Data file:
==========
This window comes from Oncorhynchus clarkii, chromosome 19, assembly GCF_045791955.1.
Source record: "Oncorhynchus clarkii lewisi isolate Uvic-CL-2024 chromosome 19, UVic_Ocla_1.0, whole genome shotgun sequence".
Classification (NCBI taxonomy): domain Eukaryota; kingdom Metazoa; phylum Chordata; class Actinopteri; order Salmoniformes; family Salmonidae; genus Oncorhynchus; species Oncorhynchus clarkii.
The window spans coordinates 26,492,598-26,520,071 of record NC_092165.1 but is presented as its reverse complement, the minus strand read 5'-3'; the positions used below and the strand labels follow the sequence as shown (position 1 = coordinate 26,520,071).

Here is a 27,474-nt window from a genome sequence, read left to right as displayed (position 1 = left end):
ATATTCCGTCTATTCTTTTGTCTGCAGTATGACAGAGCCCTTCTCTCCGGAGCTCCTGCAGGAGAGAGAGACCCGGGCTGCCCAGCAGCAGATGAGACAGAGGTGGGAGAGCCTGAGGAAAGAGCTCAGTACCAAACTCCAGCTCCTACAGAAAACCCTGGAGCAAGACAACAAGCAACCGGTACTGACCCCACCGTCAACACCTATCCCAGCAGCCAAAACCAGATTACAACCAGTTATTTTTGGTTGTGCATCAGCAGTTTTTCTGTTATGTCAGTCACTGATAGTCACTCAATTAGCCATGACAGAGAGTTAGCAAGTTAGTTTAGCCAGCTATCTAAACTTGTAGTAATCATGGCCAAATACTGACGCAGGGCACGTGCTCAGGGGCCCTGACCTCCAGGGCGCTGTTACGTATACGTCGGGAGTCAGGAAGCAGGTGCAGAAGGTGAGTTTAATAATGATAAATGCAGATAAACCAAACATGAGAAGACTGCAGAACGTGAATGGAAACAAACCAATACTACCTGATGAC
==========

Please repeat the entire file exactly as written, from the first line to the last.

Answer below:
This window comes from Oncorhynchus clarkii, chromosome 19, assembly GCF_045791955.1.
Source record: "Oncorhynchus clarkii lewisi isolate Uvic-CL-2024 chromosome 19, UVic_Ocla_1.0, whole genome shotgun sequence".
Classification (NCBI taxonomy): domain Eukaryota; kingdom Metazoa; phylum Chordata; class Actinopteri; order Salmoniformes; family Salmonidae; genus Oncorhynchus; species Oncorhynchus clarkii.
The window spans coordinates 26,492,598-26,520,071 of record NC_092165.1 but is presented as its reverse complement, the minus strand read 5'-3'; the positions used below and the strand labels follow the sequence as shown (position 1 = coordinate 26,520,071).

Here is a 27,474-nt window from a genome sequence, read left to right as displayed (position 1 = left end):
ATATTCCGTCTATTCTTTTGTCTGCAGTATGACAGAGCCCTTCTCTCCGGAGCTCCTGCAGGAGAGAGAGACCCGGGCTGCCCAGCAGCAGATGAGACAGAGGTGGGAGAGCCTGAGGAAAGAGCTCAGTACCAAACTCCAGCTCCTACAGAAAACCCTGGAGCAAGACAACAAGCAACCGGTACTGACCCCACCGTCAACACCTATCCCAGCAGCCAAAACCAGATTACAACCAGTTATTTTTGGTTGTGCATCAGCAGTTTTTCTGTTATGTCAGTCACTGATAGTCACTCAATTAGCCATGACAGAGAGTTAGCAAGTTAGTTTAGCCAGCTATCTAAACTTGTAGTAATCATGGCCAAATACTGACGCAGGGCACGTGCTCAGGGGCCCTGACCTCCAGGGCGCTGTTACGTATACGTCGGGAGTCAGGAAGCAGGTGCAGAAGGTGAGTTTAATAATGATAAATGCAGATAAACCAAACATGAGAAGACTGCAGAACGTGAATGGAAACAAACCAATACTACCTGATGAC